how would i be able to make sure the user inputs the correct data. for example, if i wanted a command in my code to be run (filename). how can i display a message if the user forgets to add the name of the file or the 'filename'. i hope this question makes sense, if it fails to do so, i will be more than happy to explain more. the instructions in my assignment read the following:
"If a command requires an argument and it is missing, the interpreter should tell the user that an argument is required and then output the prompt and wait for a command."

all i have at this point is a basic cout command that displays depending on what the user inputs. in other words, it doesnt check whether an argument is missing.
any help would be appreciated.
thanks

You should be able to do something like this with basic string-manipulation functions. But, the information here is a little lacking. I think a better description of the command format, how the command is interpreted, and some sample code are in order.

Edited 6 Years Ago by Fbody: n/a

Are you attempting to do this from a command line or running the program and then picking apart the input from there? Running from a command line is easy. Picking a string apart inputed after the program is ran is also easy, but a bit more involved I think.

Edited 6 Years Ago by kes166: n/a

Are you attempting to do this from a command line or running the program and then picking apart the input from there? Running from a command line is easy. Picking a string apart inputed after the program is ran is also easy, but a bit more involved I think.

Assuming I understand your statement correctly. The level of involvement related to analyzing the inputs is about the same. The only real difference is whether you or the OS has to handle the input functionality.

Edited 6 Years Ago by Fbody: n/a

The level of involvement related to analyzing the inputs is about the same. The only real difference is whether you or the OS has to handle the input functionality.

I think what you said and what I meant are the same. By easy I was refering to

int main (int argc, char *argv[])

it's already done for you, argv is the array of strings, and argc is the number of words

Where as the other way you'd need a deliminator to seperate the words, usually a space, put each word into an array of strings, and get the length of the array.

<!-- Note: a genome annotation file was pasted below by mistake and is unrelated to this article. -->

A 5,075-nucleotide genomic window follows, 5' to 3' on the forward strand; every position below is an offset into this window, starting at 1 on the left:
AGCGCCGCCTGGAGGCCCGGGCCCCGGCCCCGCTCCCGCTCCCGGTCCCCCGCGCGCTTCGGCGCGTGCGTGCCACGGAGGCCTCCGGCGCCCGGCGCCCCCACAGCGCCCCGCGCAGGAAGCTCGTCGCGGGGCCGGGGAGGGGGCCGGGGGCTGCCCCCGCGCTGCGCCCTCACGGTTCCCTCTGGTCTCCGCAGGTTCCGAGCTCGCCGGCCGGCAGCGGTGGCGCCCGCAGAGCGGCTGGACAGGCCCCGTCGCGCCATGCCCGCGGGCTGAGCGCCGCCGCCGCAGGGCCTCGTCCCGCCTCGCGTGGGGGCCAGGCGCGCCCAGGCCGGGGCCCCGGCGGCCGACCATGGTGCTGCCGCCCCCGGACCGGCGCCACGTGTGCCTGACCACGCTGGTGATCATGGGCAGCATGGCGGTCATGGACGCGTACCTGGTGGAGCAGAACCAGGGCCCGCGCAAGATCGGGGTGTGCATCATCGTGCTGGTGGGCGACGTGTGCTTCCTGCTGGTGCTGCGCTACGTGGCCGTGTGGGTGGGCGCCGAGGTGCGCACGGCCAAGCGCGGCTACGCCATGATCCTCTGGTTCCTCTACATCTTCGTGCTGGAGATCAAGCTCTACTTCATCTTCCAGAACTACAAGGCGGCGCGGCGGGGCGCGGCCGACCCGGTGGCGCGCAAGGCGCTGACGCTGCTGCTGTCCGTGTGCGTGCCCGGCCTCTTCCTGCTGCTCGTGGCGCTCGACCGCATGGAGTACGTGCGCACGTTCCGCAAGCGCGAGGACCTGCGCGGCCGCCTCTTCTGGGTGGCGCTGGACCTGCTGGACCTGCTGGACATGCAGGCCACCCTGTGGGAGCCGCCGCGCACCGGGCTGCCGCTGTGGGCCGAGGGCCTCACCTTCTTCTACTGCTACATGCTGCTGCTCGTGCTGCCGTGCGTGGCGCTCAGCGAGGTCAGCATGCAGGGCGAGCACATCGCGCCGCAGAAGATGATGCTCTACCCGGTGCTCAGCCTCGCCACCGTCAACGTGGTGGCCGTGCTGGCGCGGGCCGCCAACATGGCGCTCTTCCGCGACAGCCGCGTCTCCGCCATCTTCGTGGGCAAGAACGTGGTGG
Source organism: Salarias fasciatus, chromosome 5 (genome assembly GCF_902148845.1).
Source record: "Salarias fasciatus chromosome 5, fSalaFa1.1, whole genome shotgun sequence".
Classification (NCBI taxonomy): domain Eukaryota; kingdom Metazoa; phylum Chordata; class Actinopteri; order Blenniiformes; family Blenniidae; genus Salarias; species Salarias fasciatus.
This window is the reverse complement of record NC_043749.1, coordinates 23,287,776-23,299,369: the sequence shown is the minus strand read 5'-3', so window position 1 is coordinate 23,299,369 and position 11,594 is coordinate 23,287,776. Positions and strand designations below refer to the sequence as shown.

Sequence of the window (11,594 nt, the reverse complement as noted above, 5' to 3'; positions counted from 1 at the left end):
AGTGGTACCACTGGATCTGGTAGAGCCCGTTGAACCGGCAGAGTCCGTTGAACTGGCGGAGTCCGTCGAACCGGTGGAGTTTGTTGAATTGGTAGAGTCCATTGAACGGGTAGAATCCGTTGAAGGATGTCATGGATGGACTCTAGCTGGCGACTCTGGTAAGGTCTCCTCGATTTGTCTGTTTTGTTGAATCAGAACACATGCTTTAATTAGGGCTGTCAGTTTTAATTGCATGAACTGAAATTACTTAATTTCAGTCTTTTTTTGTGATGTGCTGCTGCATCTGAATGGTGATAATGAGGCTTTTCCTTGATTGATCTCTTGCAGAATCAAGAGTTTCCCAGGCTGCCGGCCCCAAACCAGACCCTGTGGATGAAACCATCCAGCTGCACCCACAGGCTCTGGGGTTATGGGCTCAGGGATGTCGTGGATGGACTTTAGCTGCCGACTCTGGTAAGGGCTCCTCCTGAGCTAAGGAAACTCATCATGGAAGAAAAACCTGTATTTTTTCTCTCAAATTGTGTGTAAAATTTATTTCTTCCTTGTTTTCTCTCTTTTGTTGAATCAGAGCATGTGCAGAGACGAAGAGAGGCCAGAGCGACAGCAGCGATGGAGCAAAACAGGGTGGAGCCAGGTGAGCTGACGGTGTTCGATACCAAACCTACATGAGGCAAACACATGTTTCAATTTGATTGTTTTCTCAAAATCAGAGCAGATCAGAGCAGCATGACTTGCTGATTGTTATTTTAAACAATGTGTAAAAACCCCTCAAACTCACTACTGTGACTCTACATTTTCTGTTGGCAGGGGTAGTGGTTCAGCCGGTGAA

The first way just needs error catching. The second way needs to be formated into what you want it, and then error catching.

Edited 6 Years Ago by kes166: n/a

Ok, so this is the code that i have implemented. for the debug and execute commands, the task is simple, i just display a certain message. now when it comes to the load command, i have to be able to make sure the user inputs which file to load. at this point i only have to display a dummy message stating the file was loaded.
what i need help in is being able to make sure the user inputs a name for the file. if he does not, i should display a message. i hope this is a bit more clear.

#include<iostream>
#include<string>
using namespace std;

int main()
{
    
    
       string command; 

       cout << "Welcome to the Intrepeter!" << endl;
       cout << "Please feel free to enter a command." << endl;
   do
   {
 
    getline(cin, command);  
    
    
    if (command == "load filename")
      {
          cout << "will call the load function to load the specified file\n";
      }
    else if (command == "execute")
      {
         cout << "will call the computer simulation program to execute the program\n";
         cout << "that was previously loaded in memory\n";
      }
    else if (command == "debug")
      {
         cout << "will allow you to execute in debug mode\n";
      } 
     
         
    else if (command == "help")
      {
         cout << "You have accesed the help menu.\n";
         cout << "Here are the available commands.\n";
         cout << "execute\n";
         cout << "debug\n";